Meanwhile, downslope flow will limit qpf acrs the cpv. Have tried to
show a sharp range in values from 0.15 near PBG to 0.25 BTV to 0.50
SLK and near 1.0 favorable se upslope areas. It should be noted that
even with air temps mid/upper 30s, ground temps are cold, given
recent cold spell, so areas of freezing rain with cold pavement
temps could linger into mid morning on Monday. Pockets of slippery
travel is anticipated, especially on any untreated road surfaces and
bridges. Temps finally warm well into the 40s and threat for icing
ends by aftn. Additional showers and very mild temps prevail on
Monday night as cwa is well established in warm sector. Areas of fog
are possible as warm/moist air advects over cold snow pack,
especially deeper/protect valleys. Given, qpf/snow melt not
anticipating any hydro related issues, but Otter Creek could
approach flood stage according to the latest NERFC forecast.


As of 349 PM EST Sunday...A cold front will pass from west to east
Tuesday morning causing temperatures to decrease throughout the day.
Highs are expected mid- morning in the 40s, with lows Wednesday
morning in the teens and low 20s. Winds will be brisk Tuesday 
morning at 10-15kts with gusts near 20-25kts, but will decrease 
Tuesday night and remain below 10kts for Wednesday. A chance of 
rain showers exists across the forecast area Tuesday, especially
within the higher terrain of northern New York. Additional 
rainfall of a few hundreths is forecast during this time. As 
midlevel dry air settles in behind the front Tuesday afternoon, 
chances of precipitation dwindle, though a chance of snow 
showers persist Tuesday evening and overnight as lake moisture 
is advected into the region.


As of 349 PM EST Sunday...Wednesday will bring a lingering chance of
snow showers across the region due to lake moisture coupled with
upper level short wave energy. This will result in snow
accumulations of less than half an inch Wednesday afternoon. High
pressure then settles across the area Thursday allowing for some
sunshine, though remaining chilly with highs in the teens and low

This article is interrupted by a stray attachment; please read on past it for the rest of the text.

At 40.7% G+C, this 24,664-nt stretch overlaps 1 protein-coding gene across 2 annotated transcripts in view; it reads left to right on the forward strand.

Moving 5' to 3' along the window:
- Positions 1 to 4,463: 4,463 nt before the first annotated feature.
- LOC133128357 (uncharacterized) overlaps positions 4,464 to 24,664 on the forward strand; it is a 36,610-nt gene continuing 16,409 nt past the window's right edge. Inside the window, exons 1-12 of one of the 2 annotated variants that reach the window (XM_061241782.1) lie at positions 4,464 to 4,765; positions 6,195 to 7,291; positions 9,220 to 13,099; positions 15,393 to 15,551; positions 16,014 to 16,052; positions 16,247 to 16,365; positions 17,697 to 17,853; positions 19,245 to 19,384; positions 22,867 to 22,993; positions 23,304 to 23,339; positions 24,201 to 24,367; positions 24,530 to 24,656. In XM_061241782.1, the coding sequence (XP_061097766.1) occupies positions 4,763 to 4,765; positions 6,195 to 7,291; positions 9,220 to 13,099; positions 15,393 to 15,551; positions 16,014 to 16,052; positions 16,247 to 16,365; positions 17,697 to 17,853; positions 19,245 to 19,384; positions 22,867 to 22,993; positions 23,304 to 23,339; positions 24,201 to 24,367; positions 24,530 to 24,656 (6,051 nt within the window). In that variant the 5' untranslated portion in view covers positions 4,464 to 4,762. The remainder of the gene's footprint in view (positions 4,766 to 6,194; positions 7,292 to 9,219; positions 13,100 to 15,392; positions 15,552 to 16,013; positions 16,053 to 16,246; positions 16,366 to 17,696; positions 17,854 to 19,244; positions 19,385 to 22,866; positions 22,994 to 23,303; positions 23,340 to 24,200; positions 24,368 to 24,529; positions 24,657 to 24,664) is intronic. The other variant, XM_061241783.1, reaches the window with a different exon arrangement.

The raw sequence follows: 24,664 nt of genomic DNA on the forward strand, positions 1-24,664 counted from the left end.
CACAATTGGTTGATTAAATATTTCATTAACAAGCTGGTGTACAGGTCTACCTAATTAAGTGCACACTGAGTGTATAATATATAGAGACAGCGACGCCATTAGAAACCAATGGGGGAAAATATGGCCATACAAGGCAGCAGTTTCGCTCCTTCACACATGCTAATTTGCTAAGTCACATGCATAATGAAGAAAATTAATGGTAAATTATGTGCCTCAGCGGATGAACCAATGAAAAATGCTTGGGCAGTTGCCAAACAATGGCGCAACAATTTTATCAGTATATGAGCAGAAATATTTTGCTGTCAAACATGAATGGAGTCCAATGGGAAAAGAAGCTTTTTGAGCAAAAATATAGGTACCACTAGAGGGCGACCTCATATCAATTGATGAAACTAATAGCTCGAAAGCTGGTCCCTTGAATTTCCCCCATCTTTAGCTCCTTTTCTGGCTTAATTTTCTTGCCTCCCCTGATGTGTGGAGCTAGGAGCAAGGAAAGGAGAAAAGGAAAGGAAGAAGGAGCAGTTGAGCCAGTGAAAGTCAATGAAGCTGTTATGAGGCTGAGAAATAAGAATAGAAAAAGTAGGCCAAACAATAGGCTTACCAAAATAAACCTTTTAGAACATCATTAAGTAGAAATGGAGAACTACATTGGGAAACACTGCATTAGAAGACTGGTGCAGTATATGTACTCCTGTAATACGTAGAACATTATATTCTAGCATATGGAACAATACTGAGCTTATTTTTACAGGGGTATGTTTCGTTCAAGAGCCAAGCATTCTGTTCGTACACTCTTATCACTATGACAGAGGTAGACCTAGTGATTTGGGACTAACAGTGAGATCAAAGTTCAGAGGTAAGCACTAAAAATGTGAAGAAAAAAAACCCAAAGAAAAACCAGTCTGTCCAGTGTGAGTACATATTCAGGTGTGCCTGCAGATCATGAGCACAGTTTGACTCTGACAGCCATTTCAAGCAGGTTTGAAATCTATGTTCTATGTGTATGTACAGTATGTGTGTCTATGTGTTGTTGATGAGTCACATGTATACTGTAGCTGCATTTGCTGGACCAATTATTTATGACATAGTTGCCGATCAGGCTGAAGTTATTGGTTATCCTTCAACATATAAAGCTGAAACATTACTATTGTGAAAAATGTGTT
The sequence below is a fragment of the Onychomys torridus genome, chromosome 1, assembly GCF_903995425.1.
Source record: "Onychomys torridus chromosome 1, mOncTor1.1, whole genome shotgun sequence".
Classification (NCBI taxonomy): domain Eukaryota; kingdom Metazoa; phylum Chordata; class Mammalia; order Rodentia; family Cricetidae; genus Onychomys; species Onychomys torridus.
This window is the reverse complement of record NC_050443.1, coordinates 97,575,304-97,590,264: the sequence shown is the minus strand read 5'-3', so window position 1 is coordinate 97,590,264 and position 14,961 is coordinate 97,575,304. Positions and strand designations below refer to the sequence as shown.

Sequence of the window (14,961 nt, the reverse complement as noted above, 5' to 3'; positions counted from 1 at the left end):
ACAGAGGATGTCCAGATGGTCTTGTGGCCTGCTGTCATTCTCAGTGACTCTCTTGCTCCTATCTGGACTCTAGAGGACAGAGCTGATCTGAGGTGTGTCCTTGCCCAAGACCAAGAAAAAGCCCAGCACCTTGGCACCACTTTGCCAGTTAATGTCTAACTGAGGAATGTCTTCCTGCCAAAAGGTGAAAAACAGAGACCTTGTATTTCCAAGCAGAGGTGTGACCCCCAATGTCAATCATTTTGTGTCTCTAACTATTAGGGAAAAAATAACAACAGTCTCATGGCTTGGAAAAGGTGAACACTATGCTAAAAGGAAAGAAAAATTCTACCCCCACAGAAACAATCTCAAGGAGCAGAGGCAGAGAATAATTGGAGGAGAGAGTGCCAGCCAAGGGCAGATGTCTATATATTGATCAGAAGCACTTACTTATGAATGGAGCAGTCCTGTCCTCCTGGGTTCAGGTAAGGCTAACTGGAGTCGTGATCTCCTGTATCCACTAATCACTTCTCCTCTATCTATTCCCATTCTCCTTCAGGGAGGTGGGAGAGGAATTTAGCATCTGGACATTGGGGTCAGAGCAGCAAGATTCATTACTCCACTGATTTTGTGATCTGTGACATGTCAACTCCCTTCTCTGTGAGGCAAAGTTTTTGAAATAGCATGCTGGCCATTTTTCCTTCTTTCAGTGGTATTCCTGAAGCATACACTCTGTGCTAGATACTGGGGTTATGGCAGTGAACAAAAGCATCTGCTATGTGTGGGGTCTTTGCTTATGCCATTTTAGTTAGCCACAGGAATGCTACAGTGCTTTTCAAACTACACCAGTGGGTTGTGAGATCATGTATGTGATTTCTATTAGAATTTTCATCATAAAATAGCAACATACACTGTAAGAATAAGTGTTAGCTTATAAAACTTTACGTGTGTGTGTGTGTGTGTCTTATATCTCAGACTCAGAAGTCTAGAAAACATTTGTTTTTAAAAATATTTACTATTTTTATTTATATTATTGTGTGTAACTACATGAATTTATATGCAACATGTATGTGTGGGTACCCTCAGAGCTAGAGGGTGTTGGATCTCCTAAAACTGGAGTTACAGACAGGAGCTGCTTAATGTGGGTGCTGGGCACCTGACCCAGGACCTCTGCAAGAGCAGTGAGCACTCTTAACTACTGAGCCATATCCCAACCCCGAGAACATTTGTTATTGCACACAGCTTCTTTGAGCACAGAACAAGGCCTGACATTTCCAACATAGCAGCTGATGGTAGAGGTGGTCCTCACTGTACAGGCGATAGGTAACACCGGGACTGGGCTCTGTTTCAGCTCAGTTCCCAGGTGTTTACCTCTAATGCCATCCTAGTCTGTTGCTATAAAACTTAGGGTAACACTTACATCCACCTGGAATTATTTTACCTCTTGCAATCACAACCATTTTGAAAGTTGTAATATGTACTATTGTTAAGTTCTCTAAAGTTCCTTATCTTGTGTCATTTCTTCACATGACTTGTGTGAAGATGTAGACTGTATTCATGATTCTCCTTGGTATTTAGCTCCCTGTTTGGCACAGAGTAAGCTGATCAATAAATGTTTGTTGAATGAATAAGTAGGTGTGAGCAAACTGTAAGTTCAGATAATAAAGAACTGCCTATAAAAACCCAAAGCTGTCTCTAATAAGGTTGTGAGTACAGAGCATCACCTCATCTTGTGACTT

20s, and lows Friday morning in the single digits. Friday becomes
cloudy again as we enter a regime of warm air advection ahead of an
approaching low pressure system, which is expected to bring precip
across the area Saturday. High temperatures at the end of the week
are expected to be in the high 30s and low 40s.


Through 00Z Tuesday...Wind shear will continue to be an issue
across much of the area through about 12z Monday with a lull in
the winds between 12z and 18z on Monday and then a second low
level jet moving in and creating low level wind shear once again
across the area from 18z to the end of the period. During both
periods of low level wind shear winds will be from the south at
2000 feet at speeds in the 40 to 50 knot range. This will result
in areas of moderate to severe turbulence. Otherwise looking at
VFR conditions with respect to ceilings and visibilities through
about 12z. After 12z ceilings will be lowering into the MVFR
category and possibly into the IFR category after 20z.
Visibilities will be lowering as precipitation becomes
widespread after 12z. Precipitation prior to 12z will be light
and may be a mix of snow...sleet...freezing rain...and rain
before becoming all rain between 12z and 18z. Visibilities will
lower into the MVFR category after 12z and could briefly reach
the IFR category.


Monday Night: Mainly MVFR, with local IFR possible. Chance SHRA.
Tuesday: Mainly VFR, with local IFR possible. Chance SHRA, Chance
Tuesday Night: Mainly VFR, with local MVFR possible. Chance SHSN.
Wednesday: VFR. Chance SHSN.
Wednesday Night: VFR. Slight chance SHSN.
Thursday: VFR. NO SIG WX.
Thursday Night: VFR. NO SIG WX.
Friday: VFR. NO SIG WX.


A period of very strong winds will impact Lake Champlain tonight
and continue through Monday. South winds of 25 to 35 knots and
frequent gusts to 40 knots will occur tonight and creating very
difficult boating conditions...especially on the north end of
the lake where waves of 5 to 7 feet will occur because of the
strong winds. Winds will eventually taper off a bit on
Monday...but remain in the 20 to 30 knot range and waves of 4 to
6 feet.




NEAR TERM...Kutikoff/Evenson/Taber